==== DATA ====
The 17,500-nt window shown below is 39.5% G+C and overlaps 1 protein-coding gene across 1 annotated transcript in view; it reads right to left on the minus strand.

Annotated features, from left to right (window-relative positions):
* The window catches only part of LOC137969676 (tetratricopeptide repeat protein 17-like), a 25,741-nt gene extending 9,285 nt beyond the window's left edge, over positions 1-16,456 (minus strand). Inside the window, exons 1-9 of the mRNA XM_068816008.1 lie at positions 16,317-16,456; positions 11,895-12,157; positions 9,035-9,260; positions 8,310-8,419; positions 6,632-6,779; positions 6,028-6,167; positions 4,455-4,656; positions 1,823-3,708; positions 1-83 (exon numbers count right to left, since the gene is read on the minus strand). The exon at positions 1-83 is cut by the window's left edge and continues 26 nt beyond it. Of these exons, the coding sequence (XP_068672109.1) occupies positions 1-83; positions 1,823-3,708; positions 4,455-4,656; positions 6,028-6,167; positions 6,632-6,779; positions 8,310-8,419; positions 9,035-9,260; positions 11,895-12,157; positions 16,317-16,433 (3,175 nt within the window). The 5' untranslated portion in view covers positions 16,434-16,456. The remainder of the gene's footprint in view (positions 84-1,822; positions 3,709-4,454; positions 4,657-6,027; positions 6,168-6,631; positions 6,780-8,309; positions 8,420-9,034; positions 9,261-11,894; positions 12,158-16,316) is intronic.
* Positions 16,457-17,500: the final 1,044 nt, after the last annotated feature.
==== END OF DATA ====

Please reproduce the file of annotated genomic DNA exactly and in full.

The 17,500-nt window shown below is 39.5% G+C and overlaps 1 protein-coding gene across 1 annotated transcript in view; it reads right to left on the minus strand.

Annotated features, from left to right (window-relative positions):
* The window catches only part of LOC137969676 (tetratricopeptide repeat protein 17-like), a 25,741-nt gene extending 9,285 nt beyond the window's left edge, over positions 1-16,456 (minus strand). Inside the window, exons 1-9 of the mRNA XM_068816008.1 lie at positions 16,317-16,456; positions 11,895-12,157; positions 9,035-9,260; positions 8,310-8,419; positions 6,632-6,779; positions 6,028-6,167; positions 4,455-4,656; positions 1,823-3,708; positions 1-83 (exon numbers count right to left, since the gene is read on the minus strand). The exon at positions 1-83 is cut by the window's left edge and continues 26 nt beyond it. Of these exons, the coding sequence (XP_068672109.1) occupies positions 1-83; positions 1,823-3,708; positions 4,455-4,656; positions 6,028-6,167; positions 6,632-6,779; positions 8,310-8,419; positions 9,035-9,260; positions 11,895-12,157; positions 16,317-16,433 (3,175 nt within the window). The 5' untranslated portion in view covers positions 16,434-16,456. The remainder of the gene's footprint in view (positions 84-1,822; positions 3,709-4,454; positions 4,657-6,027; positions 6,168-6,631; positions 6,780-8,309; positions 8,420-9,034; positions 9,261-11,894; positions 12,158-16,316) is intronic.
* Positions 16,457-17,500: the final 1,044 nt, after the last annotated feature.